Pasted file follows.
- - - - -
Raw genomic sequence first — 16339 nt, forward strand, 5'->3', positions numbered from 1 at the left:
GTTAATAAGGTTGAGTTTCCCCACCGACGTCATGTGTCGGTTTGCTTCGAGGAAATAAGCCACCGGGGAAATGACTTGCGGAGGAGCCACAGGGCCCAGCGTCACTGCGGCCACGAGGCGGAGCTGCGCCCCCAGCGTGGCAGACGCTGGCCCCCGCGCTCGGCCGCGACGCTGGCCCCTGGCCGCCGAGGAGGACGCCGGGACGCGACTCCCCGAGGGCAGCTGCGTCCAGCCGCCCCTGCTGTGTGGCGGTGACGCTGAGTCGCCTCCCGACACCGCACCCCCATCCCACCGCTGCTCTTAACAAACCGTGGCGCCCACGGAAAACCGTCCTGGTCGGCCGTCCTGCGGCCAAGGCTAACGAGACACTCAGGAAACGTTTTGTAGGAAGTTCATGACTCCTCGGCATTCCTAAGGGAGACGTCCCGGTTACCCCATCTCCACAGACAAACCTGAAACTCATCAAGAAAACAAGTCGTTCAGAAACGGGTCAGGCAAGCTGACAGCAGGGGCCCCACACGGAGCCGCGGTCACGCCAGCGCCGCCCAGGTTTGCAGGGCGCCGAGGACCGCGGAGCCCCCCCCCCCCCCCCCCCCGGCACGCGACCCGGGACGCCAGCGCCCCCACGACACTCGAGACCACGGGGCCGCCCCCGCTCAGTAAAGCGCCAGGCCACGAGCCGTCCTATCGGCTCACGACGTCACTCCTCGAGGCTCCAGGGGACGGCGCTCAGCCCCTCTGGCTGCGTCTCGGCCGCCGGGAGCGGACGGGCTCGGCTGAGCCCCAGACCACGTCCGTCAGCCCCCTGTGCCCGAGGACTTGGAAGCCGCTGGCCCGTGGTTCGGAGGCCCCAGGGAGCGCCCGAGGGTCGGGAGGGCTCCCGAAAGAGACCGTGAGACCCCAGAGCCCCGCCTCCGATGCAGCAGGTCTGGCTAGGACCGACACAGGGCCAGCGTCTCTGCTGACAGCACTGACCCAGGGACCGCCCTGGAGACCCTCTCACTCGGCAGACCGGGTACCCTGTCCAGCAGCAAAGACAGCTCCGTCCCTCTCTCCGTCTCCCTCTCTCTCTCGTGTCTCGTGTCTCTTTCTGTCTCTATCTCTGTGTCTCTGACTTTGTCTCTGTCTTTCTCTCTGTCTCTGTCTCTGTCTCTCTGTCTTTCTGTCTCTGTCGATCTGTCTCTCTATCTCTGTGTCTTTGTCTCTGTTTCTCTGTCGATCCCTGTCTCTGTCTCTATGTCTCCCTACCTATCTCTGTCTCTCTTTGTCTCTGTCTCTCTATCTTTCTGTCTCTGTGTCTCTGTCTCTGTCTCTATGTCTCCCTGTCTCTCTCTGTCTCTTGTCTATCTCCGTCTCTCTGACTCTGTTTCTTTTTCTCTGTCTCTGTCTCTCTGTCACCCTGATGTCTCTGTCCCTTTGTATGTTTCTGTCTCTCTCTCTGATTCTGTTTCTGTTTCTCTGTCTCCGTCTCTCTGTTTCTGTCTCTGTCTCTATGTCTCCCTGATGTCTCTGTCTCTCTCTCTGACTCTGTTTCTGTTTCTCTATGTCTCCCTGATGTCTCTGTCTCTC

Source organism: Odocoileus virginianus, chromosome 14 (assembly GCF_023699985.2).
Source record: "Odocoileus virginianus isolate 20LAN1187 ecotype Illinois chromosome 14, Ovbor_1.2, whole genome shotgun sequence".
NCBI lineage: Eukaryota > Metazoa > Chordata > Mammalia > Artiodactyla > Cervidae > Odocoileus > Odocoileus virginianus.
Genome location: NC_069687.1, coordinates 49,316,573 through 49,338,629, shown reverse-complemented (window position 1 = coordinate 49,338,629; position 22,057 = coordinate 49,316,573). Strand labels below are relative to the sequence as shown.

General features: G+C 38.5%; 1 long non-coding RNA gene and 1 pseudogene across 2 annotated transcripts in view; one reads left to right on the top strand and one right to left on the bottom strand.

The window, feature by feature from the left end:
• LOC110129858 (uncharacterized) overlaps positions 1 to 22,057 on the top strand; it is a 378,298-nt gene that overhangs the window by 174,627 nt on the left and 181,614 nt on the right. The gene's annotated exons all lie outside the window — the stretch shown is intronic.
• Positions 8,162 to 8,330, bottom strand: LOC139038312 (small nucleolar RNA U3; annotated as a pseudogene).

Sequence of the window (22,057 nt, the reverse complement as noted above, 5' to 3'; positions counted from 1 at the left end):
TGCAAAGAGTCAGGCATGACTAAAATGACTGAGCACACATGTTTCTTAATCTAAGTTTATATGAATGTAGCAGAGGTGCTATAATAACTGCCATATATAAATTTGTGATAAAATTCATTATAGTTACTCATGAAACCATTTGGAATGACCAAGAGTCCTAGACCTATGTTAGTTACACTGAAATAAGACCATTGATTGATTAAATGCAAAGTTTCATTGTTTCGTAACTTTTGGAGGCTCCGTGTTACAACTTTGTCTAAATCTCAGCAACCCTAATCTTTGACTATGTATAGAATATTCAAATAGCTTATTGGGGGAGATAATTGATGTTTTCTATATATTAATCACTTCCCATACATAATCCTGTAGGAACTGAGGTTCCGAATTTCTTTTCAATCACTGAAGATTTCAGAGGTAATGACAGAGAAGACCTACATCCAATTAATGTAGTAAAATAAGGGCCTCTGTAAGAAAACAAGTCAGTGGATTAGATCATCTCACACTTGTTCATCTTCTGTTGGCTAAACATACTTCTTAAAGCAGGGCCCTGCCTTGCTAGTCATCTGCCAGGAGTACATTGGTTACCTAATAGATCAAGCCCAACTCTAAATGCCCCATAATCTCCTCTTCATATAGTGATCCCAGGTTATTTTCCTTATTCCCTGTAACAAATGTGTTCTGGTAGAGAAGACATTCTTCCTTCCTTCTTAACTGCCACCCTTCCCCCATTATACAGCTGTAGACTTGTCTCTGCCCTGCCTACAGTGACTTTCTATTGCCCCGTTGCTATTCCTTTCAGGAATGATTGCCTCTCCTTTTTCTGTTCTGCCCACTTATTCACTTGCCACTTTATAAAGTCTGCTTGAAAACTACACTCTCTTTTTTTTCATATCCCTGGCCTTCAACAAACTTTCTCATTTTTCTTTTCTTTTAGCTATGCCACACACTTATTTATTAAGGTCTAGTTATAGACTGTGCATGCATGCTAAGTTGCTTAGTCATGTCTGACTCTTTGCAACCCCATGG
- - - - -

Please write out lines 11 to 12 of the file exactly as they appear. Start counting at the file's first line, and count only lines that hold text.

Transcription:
Sequence of the window (22,057 nt, the reverse complement as noted above, 5' to 3'; positions counted from 1 at the left end):
TGCAAAGAGTCAGGCATGACTAAAATGACTGAGCACACATGTTTCTTAATCTAAGTTTATATGAATGTAGCAGAGGTGCTATAATAACTGCCATATATAAATTTGTGATAAAATTCATTATAGTTACTCATGAAACCATTTGGAATGACCAAGAGTCCTAGACCTATGTTAGTTACACTGAAATAAGACCATTGATTGATTAAATGCAAAGTTTCATTGTTTCGTAACTTTTGGAGGCTCCGTGTTACAACTTTGTCTAAATCTCAGCAACCCTAATCTTTGACTATGTATAGAATATTCAAATAGCTTATTGGGGGAGATAATTGATGTTTTCTATATATTAATCACTTCCCATACATAATCCTGTAGGAACTGAGGTTCCGAATTTCTTTTCAATCACTGAAGATTTCAGAGGTAATGACAGAGAAGACCTACATCCAATTAATGTAGTAAAATAAGGGCCTCTGTAAGAAAACAAGTCAGTGGATTAGATCATCTCACACTTGTTCATCTTCTGTTGGCTAAACATACTTCTTAAAGCAGGGCCCTGCCTTGCTAGTCATCTGCCAGGAGTACATTGGTTACCTAATAGATCAAGCCCAACTCTAAATGCCCCATAATCTCCTCTTCATATAGTGATCCCAGGTTATTTTCCTTATTCCCTGTAACAAATGTGTTCTGGTAGAGAAGACATTCTTCCTTCCTTCTTAACTGCCACCCTTCCCCCATTATACAGCTGTAGACTTGTCTCTGCCCTGCCTACAGTGACTTTCTATTGCCCCGTTGCTATTCCTTTCAGGAATGATTGCCTCTCCTTTTTCTGTTCTGCCCACTTATTCACTTGCCACTTTATAAAGTCTGCTTGAAAACTACACTCTCTTTTTTTTCATATCCCTGGCCTTCAACAAACTTTCTCATTTTTCTTTTCTTTTAGCTATGCCACACACTTATTTATTAAGGTCTAGTTATAGACTGTGCATGCATGCTAAGTTGCTTAGTCATGTCTGACTCTTTGCAACCCCATGG